Southeast Asia – Depoliticising Southeast Asia’s forest fire pollution (East Asia Forum)

Jayaprakash Murulitharan, University of Cambridge, Helena Varkkey, University of Malaya and Matthew Ashfold, University of Nottingham Malaysia

The almost annual haze in southern Southeast Asia originates from both natural and anthropogenic forest fires in Indonesia, Malaysia and Brunei. Forests are cleared for small-scale and commercial agriculture, which is often linked to key economic sectors like oil palm and pulpwood. The ‘slash and burn’ method is a cheap and quick way to prepare land for cultivation. If done on peatlands, this method involves drainage, making the area extremely fire-prone. Carbon-rich peat fires often extend underground where they are hard to control. Regional hot and dry weather patterns prolong the fires and transport smoke haze across borders.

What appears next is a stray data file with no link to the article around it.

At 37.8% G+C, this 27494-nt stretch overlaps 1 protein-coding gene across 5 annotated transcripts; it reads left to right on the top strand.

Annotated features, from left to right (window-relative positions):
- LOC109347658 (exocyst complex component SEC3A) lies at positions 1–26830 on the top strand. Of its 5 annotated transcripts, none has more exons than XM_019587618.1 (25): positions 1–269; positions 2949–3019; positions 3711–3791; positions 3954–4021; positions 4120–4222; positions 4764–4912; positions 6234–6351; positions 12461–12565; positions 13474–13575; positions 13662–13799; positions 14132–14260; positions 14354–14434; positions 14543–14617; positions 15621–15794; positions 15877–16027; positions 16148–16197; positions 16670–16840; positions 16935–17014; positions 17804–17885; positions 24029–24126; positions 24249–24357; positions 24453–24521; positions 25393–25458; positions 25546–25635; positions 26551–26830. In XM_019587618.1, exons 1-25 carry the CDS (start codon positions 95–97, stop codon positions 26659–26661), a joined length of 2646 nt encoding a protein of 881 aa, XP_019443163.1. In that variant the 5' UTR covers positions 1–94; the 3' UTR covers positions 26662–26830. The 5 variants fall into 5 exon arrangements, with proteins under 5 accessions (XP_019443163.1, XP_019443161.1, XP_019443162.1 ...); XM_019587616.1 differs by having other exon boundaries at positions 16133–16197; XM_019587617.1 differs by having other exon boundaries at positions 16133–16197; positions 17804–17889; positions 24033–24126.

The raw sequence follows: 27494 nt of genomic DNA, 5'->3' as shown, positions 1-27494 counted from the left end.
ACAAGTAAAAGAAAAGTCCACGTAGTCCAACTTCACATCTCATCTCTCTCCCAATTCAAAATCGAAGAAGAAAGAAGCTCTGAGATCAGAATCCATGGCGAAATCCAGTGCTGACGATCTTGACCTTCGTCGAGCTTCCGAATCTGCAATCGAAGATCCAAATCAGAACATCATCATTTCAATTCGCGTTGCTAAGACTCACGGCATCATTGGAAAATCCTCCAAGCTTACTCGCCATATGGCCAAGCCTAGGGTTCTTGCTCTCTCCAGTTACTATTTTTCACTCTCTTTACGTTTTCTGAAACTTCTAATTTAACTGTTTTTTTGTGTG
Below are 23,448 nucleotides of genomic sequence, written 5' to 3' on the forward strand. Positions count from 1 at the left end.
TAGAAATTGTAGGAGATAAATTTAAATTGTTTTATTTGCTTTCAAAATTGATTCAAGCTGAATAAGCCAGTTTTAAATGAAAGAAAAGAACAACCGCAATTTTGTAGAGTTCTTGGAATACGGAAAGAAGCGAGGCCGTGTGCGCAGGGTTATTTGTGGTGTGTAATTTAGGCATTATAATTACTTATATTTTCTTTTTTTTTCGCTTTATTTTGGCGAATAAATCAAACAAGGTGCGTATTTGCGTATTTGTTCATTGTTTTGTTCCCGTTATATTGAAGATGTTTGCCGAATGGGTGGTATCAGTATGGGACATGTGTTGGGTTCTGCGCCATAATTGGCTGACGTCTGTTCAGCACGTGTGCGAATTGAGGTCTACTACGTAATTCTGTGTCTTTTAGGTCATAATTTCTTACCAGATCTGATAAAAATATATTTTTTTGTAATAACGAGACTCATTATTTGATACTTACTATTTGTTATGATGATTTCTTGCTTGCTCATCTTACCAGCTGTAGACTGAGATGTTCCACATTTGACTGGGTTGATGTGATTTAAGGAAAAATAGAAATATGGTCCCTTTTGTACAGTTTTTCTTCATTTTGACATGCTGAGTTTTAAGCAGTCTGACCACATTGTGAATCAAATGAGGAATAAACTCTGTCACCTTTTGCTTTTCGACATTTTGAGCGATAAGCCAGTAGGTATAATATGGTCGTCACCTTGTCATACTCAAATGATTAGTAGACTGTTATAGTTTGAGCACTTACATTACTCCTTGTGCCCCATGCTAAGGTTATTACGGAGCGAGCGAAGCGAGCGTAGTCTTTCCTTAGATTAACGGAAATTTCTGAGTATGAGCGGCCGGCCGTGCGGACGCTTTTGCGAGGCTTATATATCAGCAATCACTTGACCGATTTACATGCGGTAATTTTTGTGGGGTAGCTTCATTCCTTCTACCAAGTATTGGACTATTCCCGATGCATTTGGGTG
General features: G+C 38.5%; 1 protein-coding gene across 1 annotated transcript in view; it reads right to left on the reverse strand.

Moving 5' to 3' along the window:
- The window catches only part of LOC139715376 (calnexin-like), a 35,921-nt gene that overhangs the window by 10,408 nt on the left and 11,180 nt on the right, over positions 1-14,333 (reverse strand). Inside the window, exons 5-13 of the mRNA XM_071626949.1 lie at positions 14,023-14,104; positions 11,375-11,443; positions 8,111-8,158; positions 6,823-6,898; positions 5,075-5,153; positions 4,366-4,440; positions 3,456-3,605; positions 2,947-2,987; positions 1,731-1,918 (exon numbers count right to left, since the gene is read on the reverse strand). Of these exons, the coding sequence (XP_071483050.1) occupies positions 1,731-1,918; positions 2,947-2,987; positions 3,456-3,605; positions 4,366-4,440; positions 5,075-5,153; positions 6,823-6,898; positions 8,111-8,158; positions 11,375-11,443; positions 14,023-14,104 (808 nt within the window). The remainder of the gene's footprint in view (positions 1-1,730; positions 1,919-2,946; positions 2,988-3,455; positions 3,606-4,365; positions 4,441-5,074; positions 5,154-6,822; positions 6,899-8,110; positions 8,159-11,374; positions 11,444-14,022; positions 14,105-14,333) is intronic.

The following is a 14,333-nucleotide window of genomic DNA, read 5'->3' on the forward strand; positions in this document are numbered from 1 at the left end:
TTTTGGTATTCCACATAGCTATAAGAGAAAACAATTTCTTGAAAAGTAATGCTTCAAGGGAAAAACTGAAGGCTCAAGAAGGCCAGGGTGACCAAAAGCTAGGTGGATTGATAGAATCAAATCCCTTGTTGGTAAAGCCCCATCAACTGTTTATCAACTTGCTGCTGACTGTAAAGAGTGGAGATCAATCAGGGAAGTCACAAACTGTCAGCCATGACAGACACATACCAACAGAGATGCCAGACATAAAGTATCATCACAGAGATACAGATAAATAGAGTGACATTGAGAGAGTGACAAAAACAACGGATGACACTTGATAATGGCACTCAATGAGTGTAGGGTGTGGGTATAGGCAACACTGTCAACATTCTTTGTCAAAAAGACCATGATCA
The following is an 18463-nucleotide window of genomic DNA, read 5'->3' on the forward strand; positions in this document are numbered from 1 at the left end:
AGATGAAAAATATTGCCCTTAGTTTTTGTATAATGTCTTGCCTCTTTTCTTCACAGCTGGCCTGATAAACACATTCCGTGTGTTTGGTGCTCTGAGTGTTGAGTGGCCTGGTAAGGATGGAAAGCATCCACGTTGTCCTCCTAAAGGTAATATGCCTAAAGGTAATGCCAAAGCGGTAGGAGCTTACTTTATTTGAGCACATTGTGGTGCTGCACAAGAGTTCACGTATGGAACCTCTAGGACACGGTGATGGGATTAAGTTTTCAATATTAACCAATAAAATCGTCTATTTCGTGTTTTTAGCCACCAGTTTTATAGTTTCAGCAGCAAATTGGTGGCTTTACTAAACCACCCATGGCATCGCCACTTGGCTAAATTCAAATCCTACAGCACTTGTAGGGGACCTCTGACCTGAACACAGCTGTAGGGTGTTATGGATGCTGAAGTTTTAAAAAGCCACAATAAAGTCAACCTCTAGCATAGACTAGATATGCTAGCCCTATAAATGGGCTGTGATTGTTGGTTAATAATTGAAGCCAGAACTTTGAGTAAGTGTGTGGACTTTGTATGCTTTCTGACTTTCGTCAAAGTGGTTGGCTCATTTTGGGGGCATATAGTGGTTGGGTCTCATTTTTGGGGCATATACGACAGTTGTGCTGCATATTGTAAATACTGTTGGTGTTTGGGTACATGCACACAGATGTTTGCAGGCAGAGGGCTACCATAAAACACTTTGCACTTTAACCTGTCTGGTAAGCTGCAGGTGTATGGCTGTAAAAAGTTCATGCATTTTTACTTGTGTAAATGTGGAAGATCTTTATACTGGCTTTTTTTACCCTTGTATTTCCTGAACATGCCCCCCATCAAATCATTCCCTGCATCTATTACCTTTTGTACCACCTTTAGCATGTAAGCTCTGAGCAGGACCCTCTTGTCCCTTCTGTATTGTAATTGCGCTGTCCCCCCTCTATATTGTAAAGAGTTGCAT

Depoliticising Southeast Asia’s forest fire pollution (